Liverpool is a city and metropolitan borough in the North West of
England. Liverpool is one ลิเวอร์พูล of England’s core cities, situated along the
eastern side of the Mersey Estuary, with the city centre located about
5 miles inland from the Irish Sea. Liverpool has a varied topography
being built across a ridge of hills rising up to a height of around 70
metres above sea-level at Everton Hill.


In 1190 the place was known as ‘Liuerpul’, meaning a pool or creek with
muddy water. Other origins of the name have been suggested, including
‘elverpool’, a reference to the large number of eels in the Mersey. The
origins of the city date back from August 1207 when patent letters were
issued by King John advertising the establishment of a the new borough
of Liverpool, and inviting settlers to come and take up holdings. In
the 18th century, as trade from the West Indies grew on top of that
from Ireland and Europe, Liverpool began to grow.

The first wet dock in Britain was built in Liverpool in 1715. Liverpool
expanded significantly in the 19th century and a number of major
buildings were constructed. In the 1960s Liverpool became a centre of
youth culture. The city produced the distinctive Merseybeat sound, and,
most famously, The Beatles. In recent years, the city has emphasised
its cultural attractions, winning the accolade of European City of
Culture for 2008.

Place of interest

The infrastructure of Liverpool contains over 2,500 listed buildings.
It is the inheritance of high-minded public spirit since the later 18th
century, largely with Dissenter impetus, that has resulted in more
public sculptures created than in any UK city besides Westminster in

The Anglican Cathedral has the longest nave, largest organ and heaviest
and highest peal of bells in the world.

Architects well represented in Liverpool:

o Giles Gilbert Scott,

o Peter Ellis,

o Harvey Lonsdale Elmes, and

o John Foster

Sir Edwin Lutyens is represented by the completed crypt of his
projected Metropolitan Cathedral, which was built to a simpler design
by Frederick Gibberd.

Some of the famous places to visit are:

o Albert Dock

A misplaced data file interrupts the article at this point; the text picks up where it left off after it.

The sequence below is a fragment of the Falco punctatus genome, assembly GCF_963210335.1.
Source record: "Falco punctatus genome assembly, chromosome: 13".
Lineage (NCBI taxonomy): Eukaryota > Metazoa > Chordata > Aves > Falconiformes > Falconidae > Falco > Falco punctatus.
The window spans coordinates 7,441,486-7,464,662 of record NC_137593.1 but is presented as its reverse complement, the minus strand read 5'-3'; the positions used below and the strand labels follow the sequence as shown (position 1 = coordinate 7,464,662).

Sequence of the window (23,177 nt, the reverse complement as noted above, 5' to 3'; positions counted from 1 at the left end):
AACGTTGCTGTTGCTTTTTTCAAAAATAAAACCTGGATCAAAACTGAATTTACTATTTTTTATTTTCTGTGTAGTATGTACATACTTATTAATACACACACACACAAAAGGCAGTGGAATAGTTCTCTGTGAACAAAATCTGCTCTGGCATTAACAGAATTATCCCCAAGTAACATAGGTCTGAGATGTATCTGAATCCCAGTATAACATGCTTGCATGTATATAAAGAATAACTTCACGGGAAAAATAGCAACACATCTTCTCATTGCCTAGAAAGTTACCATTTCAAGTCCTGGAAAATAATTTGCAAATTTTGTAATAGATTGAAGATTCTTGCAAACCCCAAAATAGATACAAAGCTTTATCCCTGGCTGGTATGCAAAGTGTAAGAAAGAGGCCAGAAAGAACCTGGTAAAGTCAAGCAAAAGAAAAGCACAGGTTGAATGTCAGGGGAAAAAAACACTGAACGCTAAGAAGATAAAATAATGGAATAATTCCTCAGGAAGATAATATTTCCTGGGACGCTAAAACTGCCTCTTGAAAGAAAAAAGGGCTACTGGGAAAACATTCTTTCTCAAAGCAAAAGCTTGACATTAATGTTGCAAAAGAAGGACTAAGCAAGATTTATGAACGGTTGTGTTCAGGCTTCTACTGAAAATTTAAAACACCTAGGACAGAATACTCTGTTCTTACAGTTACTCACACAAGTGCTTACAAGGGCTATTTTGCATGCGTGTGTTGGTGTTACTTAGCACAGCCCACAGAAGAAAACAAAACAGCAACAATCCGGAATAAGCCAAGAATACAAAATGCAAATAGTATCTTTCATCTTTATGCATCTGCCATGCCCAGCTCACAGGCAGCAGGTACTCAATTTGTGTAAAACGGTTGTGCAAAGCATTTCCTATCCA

o Bluecoat Arts Centre

o Cast Iron Shore

o Cunard Building

o Lime Street Station

o Royal Liver Building

o Oriel Chambers design by Peter Ellis.

o The Philharmonic Dining Rooms

o Pier Head

o Quiggins

o St George’s Hall

o The Beatles Story

o Town-Hall

o Williamson’s tunnels

Museums & Art Galleries

Liverpool has some greatest museum and art galleries. Bluecoat
Arts Centre, Merseyside Maritime Museum, Museum of Liverpool Life, the
Beatles Story, and Walker Art Gallery are some of them. Besides museum
and art galleries Liverpool possesses some famous theatres. They
represent Liverpool and its culture, and also a good tourist attraction
in Liverpool. Among all the theaters Empire, Everyman, Neptune,
Philharmonic Hall, The Playhouse, Royal Court, Unity are big names to
mention about.


Pedestrian shopping areas with boutiques, specialty shops, and
department stores include Church Street, Lord Street, Bold Street,
Whitechapel, and Paradise Street. On the river, Albert Dock also houses
a collection of small shops. For shopping centers Cavern Walks on
Mathew Street, the heart of Beatleland, or Quiggins Centre.

To buy that special piece of Beatles memorabilia, wander through the
Beatles Shop, or the Heritage Shop.

For a huge selection of British crafts, famous places are Bluecoat
Display Centre, with its gallery of metal, ceramics, glass, jewelry,
and wood pieces by some 350 British craftspeople.

Frank Green’s is where one can find prints by this famous local artist
who has been capturing the Liverpool scene on canvas since the 1960s.
These art works includes city secular buildings, churches, and street

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